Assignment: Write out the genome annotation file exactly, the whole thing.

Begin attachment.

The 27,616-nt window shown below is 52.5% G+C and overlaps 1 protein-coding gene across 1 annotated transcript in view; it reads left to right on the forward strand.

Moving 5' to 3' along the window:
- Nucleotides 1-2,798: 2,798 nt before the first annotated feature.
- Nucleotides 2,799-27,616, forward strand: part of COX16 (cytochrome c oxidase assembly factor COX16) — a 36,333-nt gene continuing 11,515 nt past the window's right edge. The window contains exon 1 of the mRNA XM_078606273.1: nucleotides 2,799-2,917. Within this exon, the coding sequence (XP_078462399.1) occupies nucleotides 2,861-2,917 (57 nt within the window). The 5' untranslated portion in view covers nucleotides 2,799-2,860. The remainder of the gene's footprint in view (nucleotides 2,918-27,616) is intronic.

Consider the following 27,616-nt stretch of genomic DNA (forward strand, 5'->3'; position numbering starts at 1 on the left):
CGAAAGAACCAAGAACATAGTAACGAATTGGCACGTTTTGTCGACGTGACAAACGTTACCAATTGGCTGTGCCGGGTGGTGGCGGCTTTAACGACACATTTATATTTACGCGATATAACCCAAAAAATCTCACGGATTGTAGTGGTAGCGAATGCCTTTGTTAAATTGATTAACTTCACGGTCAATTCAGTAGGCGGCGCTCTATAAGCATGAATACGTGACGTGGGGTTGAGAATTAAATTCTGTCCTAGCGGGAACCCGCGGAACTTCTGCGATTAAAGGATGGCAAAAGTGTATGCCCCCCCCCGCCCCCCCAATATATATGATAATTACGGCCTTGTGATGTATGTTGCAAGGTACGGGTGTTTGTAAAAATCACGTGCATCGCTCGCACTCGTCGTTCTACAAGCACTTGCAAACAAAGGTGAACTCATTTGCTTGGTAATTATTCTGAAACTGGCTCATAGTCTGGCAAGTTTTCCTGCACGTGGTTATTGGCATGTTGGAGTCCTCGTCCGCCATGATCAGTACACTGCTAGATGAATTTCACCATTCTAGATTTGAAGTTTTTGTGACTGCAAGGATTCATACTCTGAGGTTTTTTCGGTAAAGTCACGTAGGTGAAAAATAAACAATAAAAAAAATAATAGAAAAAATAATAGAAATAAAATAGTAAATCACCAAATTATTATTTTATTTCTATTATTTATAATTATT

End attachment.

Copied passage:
The 27,616-nt window shown below is 52.5% G+C and overlaps 1 protein-coding gene across 1 annotated transcript in view; it reads left to right on the forward strand.

Moving 5' to 3' along the window:
- Nucleotides 1-2,798: 2,798 nt before the first annotated feature.
- Nucleotides 2,799-27,616, forward strand: part of COX16 (cytochrome c oxidase assembly factor COX16) — a 36,333-nt gene continuing 11,515 nt past the window's right edge. The window contains exon 1 of the mRNA XM_078606273.1: nucleotides 2,799-2,917. Within this exon, the coding sequence (XP_078462399.1) occupies nucleotides 2,861-2,917 (57 nt within the window). The 5' untranslated portion in view covers nucleotides 2,799-2,860. The remainder of the gene's footprint in view (nucleotides 2,918-27,616) is intronic.

Consider the following 27,616-nt stretch of genomic DNA (forward strand, 5'->3'; position numbering starts at 1 on the left):
CGAAAGAACCAAGAACATAGTAACGAATTGGCACGTTTTGTCGACGTGACAAACGTTACCAATTGGCTGTGCCGGGTGGTGGCGGCTTTAACGACACATTTATATTTACGCGATATAACCCAAAAAATCTCACGGATTGTAGTGGTAGCGAATGCCTTTGTTAAATTGATTAACTTCACGGTCAATTCAGTAGGCGGCGCTCTATAAGCATGAATACGTGACGTGGGGTTGAGAATTAAATTCTGTCCTAGCGGGAACCCGCGGAACTTCTGCGATTAAAGGATGGCAAAAGTGTATGCCCCCCCCCGCCCCCCCAATATATATGATAATTACGGCCTTGTGATGTATGTTGCAAGGTACGGGTGTTTGTAAAAATCACGTGCATCGCTCGCACTCGTCGTTCTACAAGCACTTGCAAACAAAGGTGAACTCATTTGCTTGGTAATTATTCTGAAACTGGCTCATAGTCTGGCAAGTTTTCCTGCACGTGGTTATTGGCATGTTGGAGTCCTCGTCCGCCATGATCAGTACACTGCTAGATGAATTTCACCATTCTAGATTTGAAGTTTTTGTGACTGCAAGGATTCATACTCTGAGGTTTTTTCGGTAAAGTCACGTAGGTGAAAAATAAACAATAAAAAAAATAATAGAAAAAATAATAGAAATAAAATAGTAAATCACCAAATTATTATTTTATTTCTATTATTTATAATTATT